Arthritis affects around 10 million people in the UK and can be found in people of all ages, but most commonly in the elderly. The two most common types of arthritis are osteoarthritis and rheumatoid arthritis, both of which cause significant pain and inflammation in the joints. If you think you have arthritis or have already been diagnosed professional medical help is always essential, but there are also adjustments you can make in your daily life to make the condition more bearable.
The simplest thing you can do to make arthritis easier to live with on a daily basis is to make small, practical changes. Many everyday actions aren’t easy to perform with the condition, but you can make adjustments. The first thing you can do is to put things you use frequently in place that you find easy to reach. This reduces the amount you have to move and strain you joints. For objects that are farther away you could buy a long-handled tool to help.
You can also consider investing in making small adjustments to you home so it’s easier to live with. If you live in a property with stairs installing a handrail can make climbing them much easier. Additionally, for fiddly fittings like taps and door knobs you can fit larger handles that will allow you to open them without then need for a firm grip. Finally, looking out for electronic and automatic appliances can also alleviate your difficulties.
Moving to Help Your Joints
Another way to alleviate the aches and pains of arthritis is to get into the habit of moving and using your joints in a gentler way. Arthritis is often at its worst for many people in the smaller joints. By using larger stronger joints to support you and take some work away from the smaller joints, you can avoid some discomfort. For example, opening a door can be hard on your hand or elbow, but by using more shoulder support the task can become more manageable.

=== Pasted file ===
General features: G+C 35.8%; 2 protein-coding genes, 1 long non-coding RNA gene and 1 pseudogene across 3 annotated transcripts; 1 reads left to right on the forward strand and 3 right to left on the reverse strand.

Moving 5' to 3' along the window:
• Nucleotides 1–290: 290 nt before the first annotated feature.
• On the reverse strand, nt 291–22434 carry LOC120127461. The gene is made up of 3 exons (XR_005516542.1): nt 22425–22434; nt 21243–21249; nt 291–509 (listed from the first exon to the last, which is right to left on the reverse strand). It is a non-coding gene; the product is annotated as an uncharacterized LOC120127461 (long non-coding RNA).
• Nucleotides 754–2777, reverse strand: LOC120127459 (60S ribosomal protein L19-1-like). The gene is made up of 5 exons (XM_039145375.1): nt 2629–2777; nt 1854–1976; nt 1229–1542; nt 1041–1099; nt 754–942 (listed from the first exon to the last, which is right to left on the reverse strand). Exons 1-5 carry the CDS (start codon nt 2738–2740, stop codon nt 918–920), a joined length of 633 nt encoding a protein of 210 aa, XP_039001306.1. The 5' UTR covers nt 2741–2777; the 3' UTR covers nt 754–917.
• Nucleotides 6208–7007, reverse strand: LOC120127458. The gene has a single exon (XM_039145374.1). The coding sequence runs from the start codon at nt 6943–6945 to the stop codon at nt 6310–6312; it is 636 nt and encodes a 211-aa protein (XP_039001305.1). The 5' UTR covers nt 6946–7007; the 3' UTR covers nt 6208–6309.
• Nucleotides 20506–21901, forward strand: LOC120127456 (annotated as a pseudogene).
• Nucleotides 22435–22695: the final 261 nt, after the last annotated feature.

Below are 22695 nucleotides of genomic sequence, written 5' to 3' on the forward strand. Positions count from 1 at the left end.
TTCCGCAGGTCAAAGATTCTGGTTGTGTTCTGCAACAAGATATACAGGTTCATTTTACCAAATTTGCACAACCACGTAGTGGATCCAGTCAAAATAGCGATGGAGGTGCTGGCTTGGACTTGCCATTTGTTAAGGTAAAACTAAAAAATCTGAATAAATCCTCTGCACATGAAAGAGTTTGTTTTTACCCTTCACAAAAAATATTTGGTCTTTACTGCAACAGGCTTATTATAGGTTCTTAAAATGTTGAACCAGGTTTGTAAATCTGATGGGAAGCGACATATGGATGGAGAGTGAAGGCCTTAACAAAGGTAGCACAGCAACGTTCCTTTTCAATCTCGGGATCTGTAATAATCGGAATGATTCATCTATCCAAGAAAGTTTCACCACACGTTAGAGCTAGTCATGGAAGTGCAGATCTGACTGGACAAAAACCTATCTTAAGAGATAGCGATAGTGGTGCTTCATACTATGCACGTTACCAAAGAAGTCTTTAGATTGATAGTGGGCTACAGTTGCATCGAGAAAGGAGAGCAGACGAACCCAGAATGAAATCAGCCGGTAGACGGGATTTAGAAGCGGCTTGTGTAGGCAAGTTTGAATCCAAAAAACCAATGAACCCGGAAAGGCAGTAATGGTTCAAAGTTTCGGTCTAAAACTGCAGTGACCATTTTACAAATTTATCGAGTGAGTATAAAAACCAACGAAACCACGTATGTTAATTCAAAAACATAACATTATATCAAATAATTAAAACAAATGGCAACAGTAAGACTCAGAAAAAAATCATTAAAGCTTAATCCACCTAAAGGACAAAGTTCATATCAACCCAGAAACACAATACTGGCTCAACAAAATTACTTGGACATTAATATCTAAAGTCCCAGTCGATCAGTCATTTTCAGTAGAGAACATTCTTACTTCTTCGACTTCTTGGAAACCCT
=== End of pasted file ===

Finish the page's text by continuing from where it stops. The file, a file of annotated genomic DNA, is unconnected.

When you do have to use smaller joints for actions like gripping and holding, you can use them in a way that is less painful. If you grip objects loosely – although hard enough to not drop it – you will be less likely to feel pain or locking of the joint. You can also invest in chunkier handled objects – like cutlery and utensils – to prevent you from closing your grip too tightly and causing yourself problems.
Use Exercise to Reduce Pain
It may seem counterintuitive to suggest that exercise can help your arthritis – especially when physical activity seems to hurt – but done right it can be beneficial. Obviously, high intensity and high impact exercises will cause aggravation, but gentler regimes will have the opposite effect. Activities like; swimming, flexibility work like yoga, or gentle motions like tai chi can help flexibility, stiffness, improve range of motion, and help energy levels.
Exercise obviously comes with the other expected benefits. Combined with a heathy and balance diet you will find you’ll lose weight – if you’re overweight – and generally improve your health. This will have a further benefit as it will take pressure of your joints, further alleviating the frequency and severity of arthritis related pain.